The _______,[2] composed of technologists, scientists, technocrats, employees at traditional management companies and private security firms, and national and regional government security workers, analyzed the causes and effects of this incident from various angles and discussed possible measures to handle it, measures that were emergency, alternative, temporary, urgent, and indirect. These members of _______ felt humiliated over it—but had no alternative. This bug was so promiscuous that it appalled all of them, these professionals who had been analyzing the net three hundred and sixty-five days a year. Nevertheless, all the members of _______ continued to analyze, determined to do their best, as officials paid by citizens’ taxes, to come up with efficient, rational, specific, systematic, and technology-intensive measures. At that moment, their superiors, who didn’t know a thing—not even as much as rabbit droppings—were only yelling at them. Not surprisingly, these superiors remained backward, and analog.

Sometime ago, he’d run into his wife on her way back from visiting her parents. It had been three years since he’d last seen her. She’d looked comfortable, which surprised him. He expected that she would look pathetic, shabby, and starving. Only then, will she regret, he thought. His wife should have understood that he had made the right choice by giving up the rabbit liberation movement. It was a logical and ethical decision. And also, it was she who had cheated on him. Nevertheless, let alone repenting, she’d proudly demanded a divorce. He did not hesitate to accept that demand. His wife acknowledged that the fault (the word she used was “source”!) was with her. So he told her he could not give her anything, neither their apartment, nor money. She said it was okay. As they were childless, they did not need to fight over custody. He had already disposed of all the rabbits crowding their verandah (No worries! He hadn’t eaten them!).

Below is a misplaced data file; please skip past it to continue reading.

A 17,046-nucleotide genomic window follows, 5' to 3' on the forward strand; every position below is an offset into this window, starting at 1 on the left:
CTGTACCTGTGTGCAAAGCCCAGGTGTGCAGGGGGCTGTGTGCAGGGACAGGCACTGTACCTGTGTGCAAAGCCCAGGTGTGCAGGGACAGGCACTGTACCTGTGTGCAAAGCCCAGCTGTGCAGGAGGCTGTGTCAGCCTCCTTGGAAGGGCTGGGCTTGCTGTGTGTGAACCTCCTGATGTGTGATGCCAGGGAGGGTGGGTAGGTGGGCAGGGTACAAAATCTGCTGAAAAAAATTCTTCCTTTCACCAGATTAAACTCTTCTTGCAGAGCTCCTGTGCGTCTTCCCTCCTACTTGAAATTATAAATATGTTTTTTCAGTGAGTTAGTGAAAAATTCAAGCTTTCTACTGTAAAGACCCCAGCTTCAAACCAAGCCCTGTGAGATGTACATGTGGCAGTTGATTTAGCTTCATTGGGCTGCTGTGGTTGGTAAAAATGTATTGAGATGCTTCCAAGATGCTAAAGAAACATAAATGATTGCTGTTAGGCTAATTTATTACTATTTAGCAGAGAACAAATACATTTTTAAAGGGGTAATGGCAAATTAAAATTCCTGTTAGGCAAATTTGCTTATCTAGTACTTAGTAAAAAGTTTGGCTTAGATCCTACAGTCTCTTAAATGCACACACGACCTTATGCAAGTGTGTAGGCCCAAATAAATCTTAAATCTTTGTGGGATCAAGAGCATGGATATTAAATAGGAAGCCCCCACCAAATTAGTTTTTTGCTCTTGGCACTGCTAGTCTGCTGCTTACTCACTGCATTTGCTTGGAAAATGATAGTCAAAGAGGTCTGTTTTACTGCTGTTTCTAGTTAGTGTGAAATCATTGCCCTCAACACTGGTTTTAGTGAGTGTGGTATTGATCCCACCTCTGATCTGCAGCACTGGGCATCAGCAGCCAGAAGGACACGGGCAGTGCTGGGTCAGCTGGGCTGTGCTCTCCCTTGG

Leaving with just a suitcase and 15-day-old baby rabbit, “Kkoto,” his wife had said, Think hard. You can have a different life. You were not like this in the past. He scoffed at her. What different life? Different life, my ass! How dare you, you cheater! She protested, Even at this moment, when we part, can’t you call it love? He replied, Love, my ass! What she had done was immoral—no more, no less. How shameless that she called it love! He thought, Let’s wait and see how long such shameless love lasts. She would soon regret it and return in tears, asking for forgiveness. That was how it should have been, logically and ethically. However, as the days and years passed, she did not come back. Rumor had it she was living as a farmer’s wife in a remote mountain village. The farmer was also a poet.

Curious, he searched for the man’s poems and read them. As he was not a famous poet, he had to try various search terms. At any rate, he found a few poems by this farmer poet. They were ridiculous. One of them was archaic, like a well-known and old-fashioned pastoral poem of the 1930s by Kim Sang-yong. Another was not so different from the protest songs he’d sung at the frontlines of demonstrations. It was like a slogan through which one passionately released one’s unfocused anger, when one could not comprehensively and systematically analyze an event’s causes and effects, and was overwhelmed by sentimentality. From that perspective, the Korea-U.S. Free Trade Agreement (FTA) and neoliberalism were unconditionally evil. Among protest slogans, for example, was “Resolute Opposition to Korea-US FTA Killing All Korean Rabbits!” Some media were accurate when they criticized it for expressing open support for North Korean rabbits rather than love for indigenous rabbits. As they thought like that about everything, to their minds, they were the chosen few, lofty and lonely, whom the wheels of history would ultimately carry to the day of victory.

When he gave up on that revolution, he renounced this kind of elitism, above all else. His wife had gently embraced his exhausted shoulders. Don’t be too disappointed, dear! In fact, what is revolution after all? It’s all about doing our best, right? A way for both rabbits and us to live—there definitely should be such a way. How was that wife now? He found and read “A Slow Letter from a Remote Mountain Village,” a blog post by her. I came back from a walk. On this road where I walk every day, surprisingly, I saw a columbine for the first time today. Its purple flower looked pretty, like a jobawi hat, rather than a falcon claw, the meaning of its traditional name. On my way home, I thought how this flower would not be seen from a car driving at 150 kilometers per hour. All the driver sees is a navigation device. Only if you go slowly, can you find your way, using maps and signposts, and feel the happiness that flowers along the road can give. I don’t want to get in a car ever again. I have no reason to hurry. At home, I wrestled with Kkoto a while. Goodness, I found its droppings all over the floor. By the way, do you remember rabbit droppings? My, how cute! They really look as cute as what we associate with rabbit droppings.